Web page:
“The B Corp community works toward reduced inequality, lower levels of poverty, a healthier environment, stronger communities, and the creation of more high quality jobs with dignity and purpose. By harnessing the power of business, B Corps use profits and growth as a means to a greater end: positive impact for their employees, communities and the environment.” — from the Certified B Corporation website.
For years, attaining B Corp certification has been coveted and important for many leading organic brands, and Danone North America has proudly acknowledged that it is the largest B Corp in the world.
Yet, a few weeks ago, Danone decided to terminate the contracts of 89 small organic dairy farms in Maine, Vermont, New York and New Hampshire, putting these farmers at serious risk of financial ruin.
“The impact on these farmers and their communities is devastating,” said Dave Chapman, Co-Director of the Real Organic Project. “It remains to be seen if someone like Organic Valley or Stonyfield might come in and give them contracts. Failing that, they face bankruptcy.”
Agriculture secretaries in Vermont and Maine are working furiously to come up with a plan to save these businesses, some of whom are organic trailblazers and got certified organic in the 1990s. With Organic Valley and Stonyfield not taking on new farms as of late, it is possible some may end up switching to conventional dairy. However, the majority may be forced into Chapter 11.
According to Ed Maltby, Executive Director of Northeast Organic Dairy Producers Alliance, Danone cited growing transportation and operational challenges, and the company has replaced them with 50 larger organic dairies in Pennsylvania, New York and Ohio, all of whom are presumably closer to the company’s processing facility in Elma, NY.
In the past, Dean Foods ended contracts with dairies and only gave them a 90-day notice. Here, Danone is offering new one-year contracts to help ease the transition. That being said, one year may not suffice, as there is practically nowhere to turn.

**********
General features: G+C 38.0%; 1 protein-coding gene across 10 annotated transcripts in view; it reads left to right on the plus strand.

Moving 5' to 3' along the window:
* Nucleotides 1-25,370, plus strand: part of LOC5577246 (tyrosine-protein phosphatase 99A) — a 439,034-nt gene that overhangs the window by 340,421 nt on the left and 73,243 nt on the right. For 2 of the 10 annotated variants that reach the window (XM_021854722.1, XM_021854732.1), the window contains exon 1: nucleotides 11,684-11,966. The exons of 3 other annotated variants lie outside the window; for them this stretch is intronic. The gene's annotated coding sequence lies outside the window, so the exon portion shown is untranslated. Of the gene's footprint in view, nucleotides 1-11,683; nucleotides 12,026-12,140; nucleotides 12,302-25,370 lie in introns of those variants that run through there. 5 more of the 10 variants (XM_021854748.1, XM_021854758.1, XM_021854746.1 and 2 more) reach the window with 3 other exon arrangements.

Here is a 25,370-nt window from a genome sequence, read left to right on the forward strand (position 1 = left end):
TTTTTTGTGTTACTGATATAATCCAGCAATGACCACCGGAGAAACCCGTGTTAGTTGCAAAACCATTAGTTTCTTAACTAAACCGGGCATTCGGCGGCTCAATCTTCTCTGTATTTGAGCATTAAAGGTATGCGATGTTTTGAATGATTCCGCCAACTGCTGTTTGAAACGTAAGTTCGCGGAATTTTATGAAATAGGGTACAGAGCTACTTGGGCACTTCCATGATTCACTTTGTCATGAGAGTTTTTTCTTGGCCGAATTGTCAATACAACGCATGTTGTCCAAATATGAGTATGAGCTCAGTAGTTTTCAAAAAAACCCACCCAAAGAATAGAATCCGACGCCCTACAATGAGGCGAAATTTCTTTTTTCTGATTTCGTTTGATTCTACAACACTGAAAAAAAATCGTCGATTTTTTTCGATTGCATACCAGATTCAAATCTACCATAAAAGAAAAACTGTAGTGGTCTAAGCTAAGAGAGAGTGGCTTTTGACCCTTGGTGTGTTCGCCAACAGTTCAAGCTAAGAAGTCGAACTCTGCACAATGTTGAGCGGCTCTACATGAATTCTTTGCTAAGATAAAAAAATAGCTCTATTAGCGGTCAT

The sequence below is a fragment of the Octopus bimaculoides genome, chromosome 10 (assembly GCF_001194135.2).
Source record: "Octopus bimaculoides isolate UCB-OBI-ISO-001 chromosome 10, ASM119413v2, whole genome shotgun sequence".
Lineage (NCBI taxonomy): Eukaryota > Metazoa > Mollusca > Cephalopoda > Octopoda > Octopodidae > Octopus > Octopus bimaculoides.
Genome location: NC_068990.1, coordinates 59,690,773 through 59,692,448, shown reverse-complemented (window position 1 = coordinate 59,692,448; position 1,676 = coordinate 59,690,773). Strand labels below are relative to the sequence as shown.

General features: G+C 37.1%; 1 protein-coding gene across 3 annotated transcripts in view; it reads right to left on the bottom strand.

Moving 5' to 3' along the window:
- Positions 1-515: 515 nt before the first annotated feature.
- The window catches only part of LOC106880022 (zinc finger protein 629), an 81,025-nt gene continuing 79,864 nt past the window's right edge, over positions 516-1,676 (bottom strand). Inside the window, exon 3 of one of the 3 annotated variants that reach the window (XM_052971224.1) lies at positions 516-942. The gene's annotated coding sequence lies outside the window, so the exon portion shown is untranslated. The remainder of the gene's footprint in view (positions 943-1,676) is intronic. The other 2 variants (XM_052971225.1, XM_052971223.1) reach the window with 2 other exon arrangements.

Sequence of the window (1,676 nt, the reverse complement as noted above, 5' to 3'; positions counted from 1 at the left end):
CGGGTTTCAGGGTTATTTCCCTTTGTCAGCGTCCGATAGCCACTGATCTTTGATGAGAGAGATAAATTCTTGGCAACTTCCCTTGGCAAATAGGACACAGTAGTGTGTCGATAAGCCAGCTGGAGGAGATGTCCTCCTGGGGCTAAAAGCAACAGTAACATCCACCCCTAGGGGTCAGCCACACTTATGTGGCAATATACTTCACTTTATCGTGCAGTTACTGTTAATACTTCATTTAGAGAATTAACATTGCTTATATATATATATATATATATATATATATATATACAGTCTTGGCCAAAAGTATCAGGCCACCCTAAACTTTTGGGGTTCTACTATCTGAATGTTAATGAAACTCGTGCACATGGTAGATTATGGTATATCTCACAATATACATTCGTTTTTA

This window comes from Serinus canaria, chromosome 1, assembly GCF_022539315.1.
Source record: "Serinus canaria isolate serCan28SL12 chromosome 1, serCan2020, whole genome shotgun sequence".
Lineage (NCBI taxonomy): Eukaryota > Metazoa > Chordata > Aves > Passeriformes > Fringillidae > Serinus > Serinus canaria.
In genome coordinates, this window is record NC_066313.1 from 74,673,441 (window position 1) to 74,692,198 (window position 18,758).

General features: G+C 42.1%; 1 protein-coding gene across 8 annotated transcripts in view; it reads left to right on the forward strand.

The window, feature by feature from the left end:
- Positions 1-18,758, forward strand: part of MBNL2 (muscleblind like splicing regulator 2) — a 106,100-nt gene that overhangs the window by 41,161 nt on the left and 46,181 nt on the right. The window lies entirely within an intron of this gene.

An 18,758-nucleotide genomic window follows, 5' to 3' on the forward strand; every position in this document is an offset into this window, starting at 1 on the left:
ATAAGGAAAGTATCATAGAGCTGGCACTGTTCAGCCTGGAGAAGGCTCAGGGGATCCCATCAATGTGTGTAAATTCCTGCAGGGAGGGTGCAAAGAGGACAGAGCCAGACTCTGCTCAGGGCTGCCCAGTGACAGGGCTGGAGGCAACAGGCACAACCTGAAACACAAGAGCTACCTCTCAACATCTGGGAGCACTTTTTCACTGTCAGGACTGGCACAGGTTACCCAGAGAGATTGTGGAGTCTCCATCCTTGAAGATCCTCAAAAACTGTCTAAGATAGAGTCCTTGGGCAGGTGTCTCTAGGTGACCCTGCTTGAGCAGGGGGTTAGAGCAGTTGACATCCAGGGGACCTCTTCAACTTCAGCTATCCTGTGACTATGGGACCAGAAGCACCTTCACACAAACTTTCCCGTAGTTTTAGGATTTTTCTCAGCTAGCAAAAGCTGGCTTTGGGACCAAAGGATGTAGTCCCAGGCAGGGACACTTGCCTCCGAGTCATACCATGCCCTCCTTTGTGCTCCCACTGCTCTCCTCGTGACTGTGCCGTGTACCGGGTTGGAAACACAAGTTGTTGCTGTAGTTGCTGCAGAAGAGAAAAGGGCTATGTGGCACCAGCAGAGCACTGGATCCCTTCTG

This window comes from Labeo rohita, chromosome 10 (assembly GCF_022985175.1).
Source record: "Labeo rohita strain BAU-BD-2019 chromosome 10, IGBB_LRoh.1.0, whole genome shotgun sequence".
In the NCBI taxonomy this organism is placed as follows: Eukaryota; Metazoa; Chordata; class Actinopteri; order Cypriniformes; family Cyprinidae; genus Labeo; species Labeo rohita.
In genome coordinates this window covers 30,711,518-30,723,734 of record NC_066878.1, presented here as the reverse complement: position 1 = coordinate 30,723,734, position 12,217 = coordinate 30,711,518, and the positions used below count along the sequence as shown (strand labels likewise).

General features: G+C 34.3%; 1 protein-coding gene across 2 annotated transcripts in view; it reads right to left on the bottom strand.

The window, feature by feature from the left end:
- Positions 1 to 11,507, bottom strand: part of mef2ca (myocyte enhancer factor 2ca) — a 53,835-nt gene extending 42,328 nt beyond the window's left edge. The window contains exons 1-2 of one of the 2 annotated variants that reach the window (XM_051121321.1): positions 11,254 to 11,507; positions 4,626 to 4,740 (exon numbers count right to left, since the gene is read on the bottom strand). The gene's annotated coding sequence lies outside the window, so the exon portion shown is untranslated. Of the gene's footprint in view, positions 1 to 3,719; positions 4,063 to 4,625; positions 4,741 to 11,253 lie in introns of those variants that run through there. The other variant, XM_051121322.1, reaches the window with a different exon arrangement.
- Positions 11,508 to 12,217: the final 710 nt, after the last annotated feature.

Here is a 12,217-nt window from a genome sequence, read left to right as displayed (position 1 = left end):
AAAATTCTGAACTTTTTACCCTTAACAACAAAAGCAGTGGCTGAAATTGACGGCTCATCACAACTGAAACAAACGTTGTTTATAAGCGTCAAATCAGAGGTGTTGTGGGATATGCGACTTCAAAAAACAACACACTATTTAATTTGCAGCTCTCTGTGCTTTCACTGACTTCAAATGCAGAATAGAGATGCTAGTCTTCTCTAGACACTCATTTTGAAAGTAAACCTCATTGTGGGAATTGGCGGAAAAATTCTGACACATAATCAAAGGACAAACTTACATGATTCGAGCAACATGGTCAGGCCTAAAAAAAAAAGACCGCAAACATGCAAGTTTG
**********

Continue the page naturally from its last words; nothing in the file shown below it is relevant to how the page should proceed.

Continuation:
Given the dire consequences that these small organic dairy farmers may now face, it raises questions about Danone’s B Corp status and the B Corp certification itself.
“If Danone can decimate the livelihoods of these farmers and their communities — simply because they want to lower their costs — and is allowed to keep the B Corp certification, it illustrates that this certification is meaningless,” said Mark Kastel, Co-Founder of OrganicEye, the investigative arm of Beyond Pesticides.
Organic Insider asked for comment from Certified B Corporation about the certification status of Danone, given its termination of these organic dairy contracts. At the time of publication today, we have yet to receive an answer.
NOT A LEVEL PLAYING FIELD
As a result of small organic dairies being forced to operate on an unlevel playing field for nearly the last two decades, an artificially low level of milk has been created; thus, making it challenging for independent processors and small farmers to compete.
There are two primary reasons for this.
First, the USDA and organic certifiers are not enforcing the rules, which is allowing these organic factory dairy farms to flourish. This was clearly exposed in the 2017 Washington Post blockbuster investigation — Why Your ‘Organic’ Milk May Not Be Organic.
Second, despite the fact that a final rule was already agreed upon in 2015, the USDA has still not passed an Origin of Livestock rule — six years later. This rule governs how animals are transitioned into organic dairies, allowing industrial farms to either start or maintain an organic operation using converted conventional cattle.
Even with the National Organic Program’s new dairy compliance measures, including supposed unannounced inspections, some industry experts are not holding out any hope.